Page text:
Bioinspired nanofibers support chondrogenesis for articular cartilage repair

Jeannine M. Coburn, Matthew Gibson, Sean Monagle, Zachary Patterson, Jennifer H. Elisseeff

Research output: Contribution to journalArticlepeer-review

Abstract

Articular cartilage repair remains a significant and growing clinical challenge with the aging population. The native extracellular matrix (ECM) of articular cartilage is a 3D structure composed of proteinaceous fibers and a hydrogel ground substance that together provide the physical and biological cues to instruct cell behavior. Herewe present fibrous scaffolds composed of poly(vinyl alcohol) and the biological cue chondroitin sulfate with fiber dimensions on the nanoscale for application to articular cartilage repair. The unique, low-density nature of the described nanofiber scaffolds allows for immediate cell infiltration for optimal tissue repair. The capacity for the scaffolds to facilitate cartilage-like tissue formation was evaluated in vitro. Compared with pellet cultures, the nanofiber scaffolds enhance chondrogenic differentiation of mesenchymal stems cells as indicated by increased ECM production and cartilage specific gene expression while also permitting cell proliferation. When implanted into rat osteochondral defects, acellular nanofiber scaffolds supported enhanced chondrogenesis marked by proteoglycan production minimally apparent in defects left empty. Furthermore, inclusion of chondroitin sulfate into the fibers enhanced cartilage-specific type II collagen synthesis in vitro and in vivo. By mimicking physical and biological cues of native ECM, the nanofiber scaffolds enhanced cartilaginous tissue formation, suggesting their potential utility for articular cartilage repair.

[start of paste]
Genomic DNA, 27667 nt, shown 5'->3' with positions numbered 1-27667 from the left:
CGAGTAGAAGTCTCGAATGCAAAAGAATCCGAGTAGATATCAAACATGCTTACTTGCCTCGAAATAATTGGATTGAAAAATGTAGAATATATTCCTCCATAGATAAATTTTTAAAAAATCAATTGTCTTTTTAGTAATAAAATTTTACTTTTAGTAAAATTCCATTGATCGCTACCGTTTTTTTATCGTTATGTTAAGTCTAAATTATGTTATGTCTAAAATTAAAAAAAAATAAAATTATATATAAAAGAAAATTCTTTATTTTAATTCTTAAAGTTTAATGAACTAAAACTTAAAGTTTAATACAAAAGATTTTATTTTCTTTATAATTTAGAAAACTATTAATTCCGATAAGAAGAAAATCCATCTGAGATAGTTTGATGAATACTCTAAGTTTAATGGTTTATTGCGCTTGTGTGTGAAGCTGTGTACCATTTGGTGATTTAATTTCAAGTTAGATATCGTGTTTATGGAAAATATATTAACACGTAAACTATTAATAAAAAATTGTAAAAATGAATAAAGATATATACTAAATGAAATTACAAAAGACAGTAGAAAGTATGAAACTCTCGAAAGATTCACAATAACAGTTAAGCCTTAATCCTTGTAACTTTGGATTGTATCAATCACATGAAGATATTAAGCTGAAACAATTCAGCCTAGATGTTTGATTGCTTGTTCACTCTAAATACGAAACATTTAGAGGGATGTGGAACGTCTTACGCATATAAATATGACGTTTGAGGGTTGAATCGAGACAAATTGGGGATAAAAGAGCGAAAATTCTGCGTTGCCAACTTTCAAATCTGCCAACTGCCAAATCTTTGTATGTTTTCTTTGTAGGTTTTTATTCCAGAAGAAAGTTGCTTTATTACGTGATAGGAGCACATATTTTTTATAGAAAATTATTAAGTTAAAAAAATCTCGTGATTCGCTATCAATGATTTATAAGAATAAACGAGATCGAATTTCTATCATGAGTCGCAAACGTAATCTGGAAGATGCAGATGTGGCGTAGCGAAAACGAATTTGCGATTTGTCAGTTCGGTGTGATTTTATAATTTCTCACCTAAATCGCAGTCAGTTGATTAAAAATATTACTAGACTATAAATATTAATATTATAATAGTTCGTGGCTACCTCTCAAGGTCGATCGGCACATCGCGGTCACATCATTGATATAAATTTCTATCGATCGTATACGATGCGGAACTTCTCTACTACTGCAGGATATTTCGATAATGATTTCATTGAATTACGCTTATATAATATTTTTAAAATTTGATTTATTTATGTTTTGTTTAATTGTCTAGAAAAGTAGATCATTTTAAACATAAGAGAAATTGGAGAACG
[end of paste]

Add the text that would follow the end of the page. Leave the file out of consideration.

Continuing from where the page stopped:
Original languageEnglish (US)
Pages (from-to)10012-10017
Number of pages6
JournalProceedings of the National Academy of Sciences of the United States of America
Volume109
Issue number25
DOIs
StatePublished - Jun 19 2012

Keywords

  • Biomaterials
  • Electrospin
  • Regenerative medicine
  • Tissue engineering

ASJC Scopus subject areas

  • General

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